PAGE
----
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News Briefs I

Retired Supreme Court Justice Lewis Powell, 90, Dies

Los Angeles Times

Retired Supreme Court Justice Lewis F. Powell Jr., the soft-spoken, courtly Virginian who set the United States on a middle-road course on the issue of race and affirmative action, died Tuesday at age 90.

Increasingly frail and weak in recent years, Powell had retreated to his Richmond, Va., home, where he died in his sleep, the Supreme Court announced.

President Clinton praised him as "one of our most conscientious and thoughtful justices (who) approached each case without an ideological agenda. His opinions were a model of balance and judiciousness."

On matters ranging from civil rights and affirmative action to the death penalty and abortion, his decision became the Supreme Court's decision. He was a moderate-liberal on civil rights and civil liberties, a conservative on crime, and as a result, so was the court during his 15 years on the bench.

U.S. Objects to Underground North Korean Nuclear Facility

The Washington Post

The United States has told North Korea that it strongly objects to construction of a vast, secret underground nuclear facility that U.S. intelligence analysts believe is being dug secretly in a mountainside near a former North Korean nuclear research center at Yongbyon.

However, U.S. officials said, because the precise nature of the secret installation is not known, the United States does not intend to abandon the 1994 framework agreement in which North Korea pledged to freeze and eventually dismantle its nuclear program in exchange for a U.S. promise of billions of dollars in international aid and help in building two nuclear power plants.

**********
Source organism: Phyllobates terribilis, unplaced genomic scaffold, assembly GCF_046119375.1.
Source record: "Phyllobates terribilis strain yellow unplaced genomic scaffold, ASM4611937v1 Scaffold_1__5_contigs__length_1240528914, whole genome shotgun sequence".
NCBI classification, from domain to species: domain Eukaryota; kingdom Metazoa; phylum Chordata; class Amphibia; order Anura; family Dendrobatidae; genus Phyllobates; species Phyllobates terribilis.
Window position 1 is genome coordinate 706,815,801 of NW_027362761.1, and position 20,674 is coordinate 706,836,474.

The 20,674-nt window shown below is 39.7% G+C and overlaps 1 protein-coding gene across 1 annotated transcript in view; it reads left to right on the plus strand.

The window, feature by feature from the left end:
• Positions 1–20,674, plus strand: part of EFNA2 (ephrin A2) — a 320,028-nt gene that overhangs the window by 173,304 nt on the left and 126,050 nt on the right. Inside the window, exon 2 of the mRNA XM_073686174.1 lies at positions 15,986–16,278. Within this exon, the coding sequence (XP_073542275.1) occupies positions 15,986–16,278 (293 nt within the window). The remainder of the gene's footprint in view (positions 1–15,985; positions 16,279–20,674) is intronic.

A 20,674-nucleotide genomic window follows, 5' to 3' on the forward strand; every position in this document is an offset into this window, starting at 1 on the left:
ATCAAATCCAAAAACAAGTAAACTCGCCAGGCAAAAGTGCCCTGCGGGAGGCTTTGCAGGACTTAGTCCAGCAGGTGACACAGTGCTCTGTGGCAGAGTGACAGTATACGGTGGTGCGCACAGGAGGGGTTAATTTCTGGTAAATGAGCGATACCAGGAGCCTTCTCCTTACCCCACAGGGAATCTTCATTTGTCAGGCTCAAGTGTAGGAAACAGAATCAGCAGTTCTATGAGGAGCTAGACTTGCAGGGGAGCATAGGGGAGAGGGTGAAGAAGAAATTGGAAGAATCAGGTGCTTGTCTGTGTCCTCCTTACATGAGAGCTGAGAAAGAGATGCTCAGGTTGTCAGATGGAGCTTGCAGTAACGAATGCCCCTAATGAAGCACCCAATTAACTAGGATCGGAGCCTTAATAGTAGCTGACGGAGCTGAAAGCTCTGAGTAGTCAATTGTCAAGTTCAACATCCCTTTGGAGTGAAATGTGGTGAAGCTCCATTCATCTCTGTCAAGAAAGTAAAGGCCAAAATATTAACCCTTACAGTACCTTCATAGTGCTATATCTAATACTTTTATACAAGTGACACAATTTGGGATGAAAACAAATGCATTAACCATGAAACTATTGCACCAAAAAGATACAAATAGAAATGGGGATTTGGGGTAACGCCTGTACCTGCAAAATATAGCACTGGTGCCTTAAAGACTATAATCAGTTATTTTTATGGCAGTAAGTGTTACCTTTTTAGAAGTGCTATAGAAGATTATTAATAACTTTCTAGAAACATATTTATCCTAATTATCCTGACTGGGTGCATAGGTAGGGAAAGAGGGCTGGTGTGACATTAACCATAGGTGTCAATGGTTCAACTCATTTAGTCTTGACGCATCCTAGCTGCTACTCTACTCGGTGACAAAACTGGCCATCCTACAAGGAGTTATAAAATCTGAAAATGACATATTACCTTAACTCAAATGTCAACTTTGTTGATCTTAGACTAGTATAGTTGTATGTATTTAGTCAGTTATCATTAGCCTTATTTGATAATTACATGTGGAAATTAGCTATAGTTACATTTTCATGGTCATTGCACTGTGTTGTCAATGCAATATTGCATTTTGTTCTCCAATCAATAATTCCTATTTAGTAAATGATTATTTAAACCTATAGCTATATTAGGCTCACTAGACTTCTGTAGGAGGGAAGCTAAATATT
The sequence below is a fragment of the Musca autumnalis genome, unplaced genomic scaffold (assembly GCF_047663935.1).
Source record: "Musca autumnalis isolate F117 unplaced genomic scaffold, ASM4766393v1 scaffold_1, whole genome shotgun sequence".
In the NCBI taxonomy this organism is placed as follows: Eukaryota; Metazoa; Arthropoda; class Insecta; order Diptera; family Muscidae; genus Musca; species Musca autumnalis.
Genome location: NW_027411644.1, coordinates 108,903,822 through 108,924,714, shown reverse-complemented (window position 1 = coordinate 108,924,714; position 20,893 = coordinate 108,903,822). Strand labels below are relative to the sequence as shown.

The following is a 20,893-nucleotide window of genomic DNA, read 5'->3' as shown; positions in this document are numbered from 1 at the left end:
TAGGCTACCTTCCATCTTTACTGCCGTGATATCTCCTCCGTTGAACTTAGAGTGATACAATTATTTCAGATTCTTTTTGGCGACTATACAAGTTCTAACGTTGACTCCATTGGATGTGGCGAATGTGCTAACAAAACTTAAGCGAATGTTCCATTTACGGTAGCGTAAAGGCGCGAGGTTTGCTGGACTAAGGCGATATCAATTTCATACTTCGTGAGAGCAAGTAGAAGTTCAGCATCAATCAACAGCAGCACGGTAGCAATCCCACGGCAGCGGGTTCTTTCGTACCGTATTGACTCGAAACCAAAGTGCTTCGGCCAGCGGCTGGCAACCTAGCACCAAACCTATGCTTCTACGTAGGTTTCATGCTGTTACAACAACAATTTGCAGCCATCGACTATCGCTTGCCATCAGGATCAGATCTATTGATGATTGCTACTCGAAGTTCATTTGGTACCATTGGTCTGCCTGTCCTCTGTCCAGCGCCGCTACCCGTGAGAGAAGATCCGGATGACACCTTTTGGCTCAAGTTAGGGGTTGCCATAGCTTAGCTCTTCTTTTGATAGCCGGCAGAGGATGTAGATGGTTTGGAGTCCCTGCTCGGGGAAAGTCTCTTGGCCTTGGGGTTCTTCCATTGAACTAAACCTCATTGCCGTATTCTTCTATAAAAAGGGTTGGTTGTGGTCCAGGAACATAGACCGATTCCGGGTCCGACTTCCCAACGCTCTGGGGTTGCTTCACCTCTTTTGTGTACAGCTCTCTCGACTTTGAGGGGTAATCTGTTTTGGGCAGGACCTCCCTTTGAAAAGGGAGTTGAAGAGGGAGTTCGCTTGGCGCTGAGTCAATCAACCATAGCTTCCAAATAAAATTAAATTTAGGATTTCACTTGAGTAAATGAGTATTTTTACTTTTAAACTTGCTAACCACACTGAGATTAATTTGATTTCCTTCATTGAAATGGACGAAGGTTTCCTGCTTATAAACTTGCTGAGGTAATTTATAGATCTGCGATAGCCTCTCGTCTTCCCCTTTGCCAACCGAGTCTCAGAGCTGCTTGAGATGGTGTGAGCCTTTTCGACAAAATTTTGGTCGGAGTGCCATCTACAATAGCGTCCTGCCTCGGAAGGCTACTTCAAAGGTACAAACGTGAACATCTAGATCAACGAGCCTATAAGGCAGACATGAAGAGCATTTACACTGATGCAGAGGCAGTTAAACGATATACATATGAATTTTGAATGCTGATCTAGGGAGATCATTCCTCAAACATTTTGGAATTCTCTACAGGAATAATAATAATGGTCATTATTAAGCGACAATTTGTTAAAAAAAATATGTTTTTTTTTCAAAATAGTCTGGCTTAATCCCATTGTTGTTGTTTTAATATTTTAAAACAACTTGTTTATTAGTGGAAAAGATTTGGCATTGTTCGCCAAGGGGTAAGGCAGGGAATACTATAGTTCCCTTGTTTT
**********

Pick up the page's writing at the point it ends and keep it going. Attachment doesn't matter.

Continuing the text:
The officials said the U.S. position was conveyed to the North Koreans by Charles Kartman, U.S. special envoy for Korean nuclear affairs, during three days of talks in New York.

U.S. officials told the North Koreans that the tunneling at Yongbyon "is not acceptable to the United States, and that activities intended to permit them to start (their nuclear program) on a moment's notice are not acceptable," said a senior administration official.

The administration has concluded that the underground construction should not be a deal-breaker, and officials have not, for example, given the North Koreans a deadline for ceasing activity at the site.

Rising Interest Rates Stunt Mexico's Recovery

Los Angeles Times

Driven by global uncertainty and a plunging peso, Mexico's interest rates have soared to their highest levels since 1996, threatening to undercut this year's hard-won recovery among consumers.

At Tuesday's weekly Central Bank auction, rates on the government's bellwether 28-day Cetes, or treasury bill, leaped 5.16 percentage points to 27.16 percent. The main interbank lending rate also rose Tuesday to 29.61 percent, up from a rate of 21.62 percent as recently as Aug. 3.

Most analysts see the current rates surge as a straightforward reaction to global uncertainty unrelated to Mexico's healthy economy. But some are starting to worry about the potential impact if rates remain high for long.

Observers here note the spillover from the Asia crisis is afflicting all emerging markets, including the rest of Latin America. But some cite Mexico as uniquely positioned to prosper because of North American Free Trade Agreement.